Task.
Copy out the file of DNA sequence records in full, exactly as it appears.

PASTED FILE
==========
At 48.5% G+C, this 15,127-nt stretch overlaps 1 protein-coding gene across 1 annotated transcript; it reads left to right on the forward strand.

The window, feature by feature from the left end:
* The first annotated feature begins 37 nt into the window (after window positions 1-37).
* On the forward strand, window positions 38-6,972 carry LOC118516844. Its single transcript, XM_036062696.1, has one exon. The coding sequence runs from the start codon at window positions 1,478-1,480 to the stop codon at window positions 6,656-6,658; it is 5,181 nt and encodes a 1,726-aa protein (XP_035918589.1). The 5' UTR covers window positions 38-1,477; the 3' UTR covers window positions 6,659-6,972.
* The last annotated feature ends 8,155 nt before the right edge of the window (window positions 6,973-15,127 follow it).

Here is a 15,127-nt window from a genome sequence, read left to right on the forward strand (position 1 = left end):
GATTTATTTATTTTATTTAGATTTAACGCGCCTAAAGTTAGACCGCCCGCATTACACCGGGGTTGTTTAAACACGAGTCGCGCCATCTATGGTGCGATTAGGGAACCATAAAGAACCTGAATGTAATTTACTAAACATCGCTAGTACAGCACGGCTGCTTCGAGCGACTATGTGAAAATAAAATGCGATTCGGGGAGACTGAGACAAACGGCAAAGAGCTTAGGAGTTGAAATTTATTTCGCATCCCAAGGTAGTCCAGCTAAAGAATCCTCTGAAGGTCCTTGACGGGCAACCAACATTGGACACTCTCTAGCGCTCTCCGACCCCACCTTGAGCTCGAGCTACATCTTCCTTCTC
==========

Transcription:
At 48.5% G+C, this 15,127-nt stretch overlaps 1 protein-coding gene across 1 annotated transcript; it reads left to right on the forward strand.

The window, feature by feature from the left end:
* The first annotated feature begins 37 nt into the window (after window positions 1-37).
* On the forward strand, window positions 38-6,972 carry LOC118516844. Its single transcript, XM_036062696.1, has one exon. The coding sequence runs from the start codon at window positions 1,478-1,480 to the stop codon at window positions 6,656-6,658; it is 5,181 nt and encodes a 1,726-aa protein (XP_035918589.1). The 5' UTR covers window positions 38-1,477; the 3' UTR covers window positions 6,659-6,972.
* The last annotated feature ends 8,155 nt before the right edge of the window (window positions 6,973-15,127 follow it).

Here is a 15,127-nt window from a genome sequence, read left to right on the forward strand (position 1 = left end):
GATTTATTTATTTTATTTAGATTTAACGCGCCTAAAGTTAGACCGCCCGCATTACACCGGGGTTGTTTAAACACGAGTCGCGCCATCTATGGTGCGATTAGGGAACCATAAAGAACCTGAATGTAATTTACTAAACATCGCTAGTACAGCACGGCTGCTTCGAGCGACTATGTGAAAATAAAATGCGATTCGGGGAGACTGAGACAAACGGCAAAGAGCTTAGGAGTTGAAATTTATTTCGCATCCCAAGGTAGTCCAGCTAAAGAATCCTCTGAAGGTCCTTGACGGGCAACCAACATTGGACACTCTCTAGCGCTCTCCGACCCCACCTTGAGCTCGAGCTACATCTTCCTTCTC